In Memoriam: Professor Tristram Engelhardt
Department of Philosophy
Professor Engelhardt was a valued member of the Rice Philosophy Department faculty for thirty-five years. He also served on the faculty of Baylor College of Medicine.
Professor Engelhardt was a remarkable scholar and journal editor, and a devoted mentor to generations of doctoral students and fellow scholars. He will be sorely missed.
Please leave your tributes to Professor Engelhardt by choosing the tribute button on the left-side menu. You may also see his obituary on the Rice University Department of Philosophy page by choosing obituary on the left-side menu.
I cannot fail to give a one-sided portrait of the man here, but I hope this memorial serves like a stone in a mosaic, such that, alongside all these other remembrances, it helps a picture of the whole to shine through.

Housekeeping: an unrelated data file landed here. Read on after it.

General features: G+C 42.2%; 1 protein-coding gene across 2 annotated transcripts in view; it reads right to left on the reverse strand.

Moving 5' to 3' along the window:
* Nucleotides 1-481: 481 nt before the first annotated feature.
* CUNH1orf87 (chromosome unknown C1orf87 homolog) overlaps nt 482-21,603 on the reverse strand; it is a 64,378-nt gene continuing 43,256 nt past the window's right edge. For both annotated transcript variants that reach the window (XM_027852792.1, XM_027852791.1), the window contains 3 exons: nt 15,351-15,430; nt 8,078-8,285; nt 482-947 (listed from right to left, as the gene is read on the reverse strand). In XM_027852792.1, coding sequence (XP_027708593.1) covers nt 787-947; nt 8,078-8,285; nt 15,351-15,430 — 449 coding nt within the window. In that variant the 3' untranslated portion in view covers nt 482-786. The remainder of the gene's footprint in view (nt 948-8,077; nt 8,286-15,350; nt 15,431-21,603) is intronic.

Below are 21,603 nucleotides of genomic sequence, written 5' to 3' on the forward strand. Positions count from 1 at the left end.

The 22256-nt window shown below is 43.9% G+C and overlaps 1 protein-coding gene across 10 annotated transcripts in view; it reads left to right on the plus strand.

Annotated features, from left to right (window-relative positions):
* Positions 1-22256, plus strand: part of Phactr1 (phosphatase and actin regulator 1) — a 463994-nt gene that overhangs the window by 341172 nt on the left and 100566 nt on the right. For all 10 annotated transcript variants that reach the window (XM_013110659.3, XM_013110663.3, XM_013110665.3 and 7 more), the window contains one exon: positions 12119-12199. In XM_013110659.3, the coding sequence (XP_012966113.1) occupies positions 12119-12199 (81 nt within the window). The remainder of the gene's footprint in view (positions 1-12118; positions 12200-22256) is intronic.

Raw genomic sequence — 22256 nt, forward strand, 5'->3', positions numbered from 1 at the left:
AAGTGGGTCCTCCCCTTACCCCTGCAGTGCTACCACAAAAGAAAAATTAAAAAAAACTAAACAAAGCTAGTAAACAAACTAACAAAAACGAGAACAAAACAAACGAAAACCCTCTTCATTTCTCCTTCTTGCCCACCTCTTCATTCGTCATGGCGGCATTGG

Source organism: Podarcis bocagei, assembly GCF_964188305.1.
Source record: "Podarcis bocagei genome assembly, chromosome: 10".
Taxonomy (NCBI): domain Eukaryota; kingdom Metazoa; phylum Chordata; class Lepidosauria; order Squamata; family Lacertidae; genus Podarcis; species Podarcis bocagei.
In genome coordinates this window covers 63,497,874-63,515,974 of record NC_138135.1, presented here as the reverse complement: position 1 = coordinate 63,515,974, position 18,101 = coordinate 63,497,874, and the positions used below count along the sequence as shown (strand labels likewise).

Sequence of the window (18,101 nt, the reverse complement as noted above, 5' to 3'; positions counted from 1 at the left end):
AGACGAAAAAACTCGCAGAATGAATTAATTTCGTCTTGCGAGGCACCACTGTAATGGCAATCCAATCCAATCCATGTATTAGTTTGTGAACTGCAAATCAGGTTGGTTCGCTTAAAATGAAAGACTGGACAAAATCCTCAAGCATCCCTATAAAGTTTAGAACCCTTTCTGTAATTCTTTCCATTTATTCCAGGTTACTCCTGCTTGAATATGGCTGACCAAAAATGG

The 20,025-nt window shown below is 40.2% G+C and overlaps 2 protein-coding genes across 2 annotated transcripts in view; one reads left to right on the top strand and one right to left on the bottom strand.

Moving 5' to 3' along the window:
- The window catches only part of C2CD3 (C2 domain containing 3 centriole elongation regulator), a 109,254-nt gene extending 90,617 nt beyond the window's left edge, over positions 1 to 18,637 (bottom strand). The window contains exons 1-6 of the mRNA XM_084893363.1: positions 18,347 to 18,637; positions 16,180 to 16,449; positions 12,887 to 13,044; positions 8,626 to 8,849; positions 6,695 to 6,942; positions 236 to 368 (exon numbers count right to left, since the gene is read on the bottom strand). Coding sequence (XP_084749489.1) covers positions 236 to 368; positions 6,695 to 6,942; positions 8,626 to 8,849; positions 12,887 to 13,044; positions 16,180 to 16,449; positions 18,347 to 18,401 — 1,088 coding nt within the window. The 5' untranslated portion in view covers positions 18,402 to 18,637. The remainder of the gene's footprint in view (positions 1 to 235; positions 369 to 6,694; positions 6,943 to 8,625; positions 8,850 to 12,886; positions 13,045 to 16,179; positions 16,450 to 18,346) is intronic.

Brigham and Women's Hospital, Harvard Medical School
During the academic year 1991-92, I was a clinical Critical Care Medicine fellow at Baylor College of Medicine. During the four months I spent at the Methodist Hospital MICU, Dr Englehardt would conduct Clinical Ethics Rounds. He was insightful, inquisitive and intellectually honest. I remember presenting a particularly sad and challenging case of a bedbound patient with severe cerebral palsy, non-communicative, who had had a relentless series of hospital ICU admissions for recurrent infections, and Dr. Englehardt saying "these are the ones that really make me sweat!" It was a great comfort to me to know that so erudite a thinker and ethicist could struggle with the same emotional conflicts and ambiguities that I was encountering as a nascent physician and intensivist.
Medical College of Wisconsin